DOF says P130-B stimulus program ‘appropriate,’ as departments wish for more

Aika Rey
DOF says P130-B stimulus program ‘appropriate,’ as departments wish for more
Labor, tourism, and transportation departments tell senators they need a total of P205-billion coronavirus bailout

MANILA, Philippines – Finance Secretary Sonny Dominguez said that the economic team-backed P130-billion stimulus program is “appropriate” for the year, even as cabinet secretaries wished for more.

At the marathon Senate hearing on coronavirus measures, Dominguez was asked by Senate President Pro-Tempore Ralph Recto and Senator Imee Marcos, on separate occasions, whether the proposed P130-billion stimulus fund would be enough.

“At this point in time, we estimate that the stimulus program will be appropriate for the rest of the year,” Dominguez told Marcos, the Senate economic affairs chair, on Wednesday, May 20.

The economic team previously met with lawmakers at the Senate and the House of Representatives to propose the PH-Progreso program, of which only P131 billion would be the additional spending on top of the 2019 and 2020 general appropriations law.

The biggest chunk of the proposed fiscal stimulus package (P70 billion) would go to the Development Bank of the Philippines, Land Bank of the Philippines, and the Philippine Guarantee Corporation; the emergency subsidy program to assist 9 million families (P30 billion); wage subsidy (P21 billion); and procuring additional test kits (P10 billion).

Congressmen had earlier argued that the amount is not enough to propel the economy.

Cabinet secretaries’ wishlist: Later on Wednesday, Recto asked the labor, tourism, and transportation departments – who were present at the hearing – how much they would need to assist the affected stakeholders as part of their “wishlist.”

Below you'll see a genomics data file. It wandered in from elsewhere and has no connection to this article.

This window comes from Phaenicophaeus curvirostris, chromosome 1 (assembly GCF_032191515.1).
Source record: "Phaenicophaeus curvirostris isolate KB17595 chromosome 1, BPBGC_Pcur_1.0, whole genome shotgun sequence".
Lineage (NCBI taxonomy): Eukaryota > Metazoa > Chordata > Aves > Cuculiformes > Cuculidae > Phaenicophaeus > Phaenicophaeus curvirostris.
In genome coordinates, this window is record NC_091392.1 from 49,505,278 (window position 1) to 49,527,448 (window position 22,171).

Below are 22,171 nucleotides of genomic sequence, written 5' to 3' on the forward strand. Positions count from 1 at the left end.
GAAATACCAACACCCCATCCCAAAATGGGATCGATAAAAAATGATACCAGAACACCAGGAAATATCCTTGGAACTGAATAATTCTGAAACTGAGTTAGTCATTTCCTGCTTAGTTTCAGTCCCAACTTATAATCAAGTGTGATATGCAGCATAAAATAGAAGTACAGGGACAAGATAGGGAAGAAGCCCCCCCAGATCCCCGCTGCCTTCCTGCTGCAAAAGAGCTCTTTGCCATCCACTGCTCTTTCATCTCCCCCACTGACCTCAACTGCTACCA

Labor Secretary Silvestre Bello III said P40 billion is needed, while Tourism Secretary Bernadette Puyat disclosed that they have submitted a bailout proposal worth P70 billion. Transportation Secretary Arthur Tugade, meanwhile, said that maritime, air, and road transport sectors need P95 billion.

For the 3 departments alone, the proposed stimulus package amounted to P205 billion.

“I’m not saying we should give everyone, ha. I’m just saying that part of the hearing is to know the real score,” Recto said.

Recto earlier questioned whether the proposed stimulus package would be enough, in anticipation of higher unemployment rates and more businesses closing shops. “Is that all we need to address the needs of the time?”

Why not ask for more? Dominguez said Tuesday that the economic team is constrained in requesting for a higher bailout program as they only collected some P130 billion in additional revenues from the government-owned and controlled corporations’ dividends.

“We do not have the required additional revenue to support additional supplemental budget. We are living within our means, plus we are trying to appropriate (sic) whatever we have to support our most vulnerable community,” Dominguez said.

“Probably we should have more, but this is all that we have really put a lot of there,” he added.

Article VI Section 25 (4) of the Charter requires that special appropriations bill shall be “supported by funds actually available as supported by the National Treasurer, or to be raised by a corresponding revenue proposed therein.”

In the past 4 years of the Duterte administration, there was never an official request for a supplemental budget from the executive. Historically, such requests are based on existing sources of revenue or available current surplus.

The finance chief argued that the best way to spend the additional cash that the government has would be to invest it into government financial institutions like Landbank, DBP, and PhilGuarantee.

He said Wednesday that the P70-billion investment would yield around P800 billion worth of loans, adding that the multiplier effect per P1 capital infused to banks is at 8.5 to 10 times. It’s even bigger for guarantees at 12 to 20 times, he said. – Rappler.com

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Aika Rey

Aika Rey is a business reporter for Rappler. She covered the Senate of the Philippines before fully diving into numbers and companies. Got tips? Find her on Twitter at @reyaika or shoot her an email at aika.rey@rappler.com.